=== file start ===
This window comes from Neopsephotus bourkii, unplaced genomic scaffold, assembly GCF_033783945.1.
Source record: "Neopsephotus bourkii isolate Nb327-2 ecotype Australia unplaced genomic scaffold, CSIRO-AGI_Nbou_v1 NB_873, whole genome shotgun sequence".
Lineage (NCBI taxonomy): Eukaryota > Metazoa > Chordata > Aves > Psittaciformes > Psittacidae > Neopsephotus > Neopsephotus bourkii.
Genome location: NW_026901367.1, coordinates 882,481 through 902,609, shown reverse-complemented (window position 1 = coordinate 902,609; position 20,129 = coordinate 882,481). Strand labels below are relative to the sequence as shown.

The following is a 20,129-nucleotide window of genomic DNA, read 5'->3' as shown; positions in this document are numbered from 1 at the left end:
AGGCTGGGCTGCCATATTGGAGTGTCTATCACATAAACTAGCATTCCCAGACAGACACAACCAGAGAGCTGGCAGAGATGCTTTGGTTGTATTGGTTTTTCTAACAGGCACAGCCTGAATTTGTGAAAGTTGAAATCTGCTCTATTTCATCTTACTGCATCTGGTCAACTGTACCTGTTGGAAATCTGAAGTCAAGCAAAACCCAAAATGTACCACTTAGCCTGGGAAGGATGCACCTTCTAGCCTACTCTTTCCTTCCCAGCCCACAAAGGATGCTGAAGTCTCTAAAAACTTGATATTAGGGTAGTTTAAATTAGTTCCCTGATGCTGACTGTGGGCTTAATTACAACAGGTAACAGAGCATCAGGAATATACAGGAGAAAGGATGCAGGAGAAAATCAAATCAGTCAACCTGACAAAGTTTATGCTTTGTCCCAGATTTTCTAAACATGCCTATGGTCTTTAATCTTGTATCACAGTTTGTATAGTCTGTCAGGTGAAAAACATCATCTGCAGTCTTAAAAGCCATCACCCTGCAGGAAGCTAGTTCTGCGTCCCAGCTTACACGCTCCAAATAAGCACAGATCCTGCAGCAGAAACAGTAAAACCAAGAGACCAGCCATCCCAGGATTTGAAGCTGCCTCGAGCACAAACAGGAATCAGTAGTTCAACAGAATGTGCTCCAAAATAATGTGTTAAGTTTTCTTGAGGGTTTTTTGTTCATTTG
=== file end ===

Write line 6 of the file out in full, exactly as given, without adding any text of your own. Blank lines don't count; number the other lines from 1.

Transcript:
AGGCTGGGCTGCCATATTGGAGTGTCTATCACATAAACTAGCATTCCCAGACAGACACAACCAGAGAGCTGGCAGAGATGCTTTGGTTGTATTGGTTTTTCTAACAGGCACAGCCTGAATTTGTGAAAGTTGAAATCTGCTCTATTTCATCTTACTGCATCTGGTCAACTGTACCTGTTGGAAATCTGAAGTCAAGCAAAACCCAAAATGTACCACTTAGCCTGGGAAGGATGCACCTTCTAGCCTACTCTTTCCTTCCCAGCCCACAAAGGATGCTGAAGTCTCTAAAAACTTGATATTAGGGTAGTTTAAATTAGTTCCCTGATGCTGACTGTGGGCTTAATTACAACAGGTAACAGAGCATCAGGAATATACAGGAGAAAGGATGCAGGAGAAAATCAAATCAGTCAACCTGACAAAGTTTATGCTTTGTCCCAGATTTTCTAAACATGCCTATGGTCTTTAATCTTGTATCACAGTTTGTATAGTCTGTCAGGTGAAAAACATCATCTGCAGTCTTAAAAGCCATCACCCTGCAGGAAGCTAGTTCTGCGTCCCAGCTTACACGCTCCAAATAAGCACAGATCCTGCAGCAGAAACAGTAAAACCAAGAGACCAGCCATCCCAGGATTTGAAGCTGCCTCGAGCACAAACAGGAATCAGTAGTTCAACAGAATGTGCTCCAAAATAATGTGTTAAGTTTTCTTGAGGGTTTTTTGTTCATTTG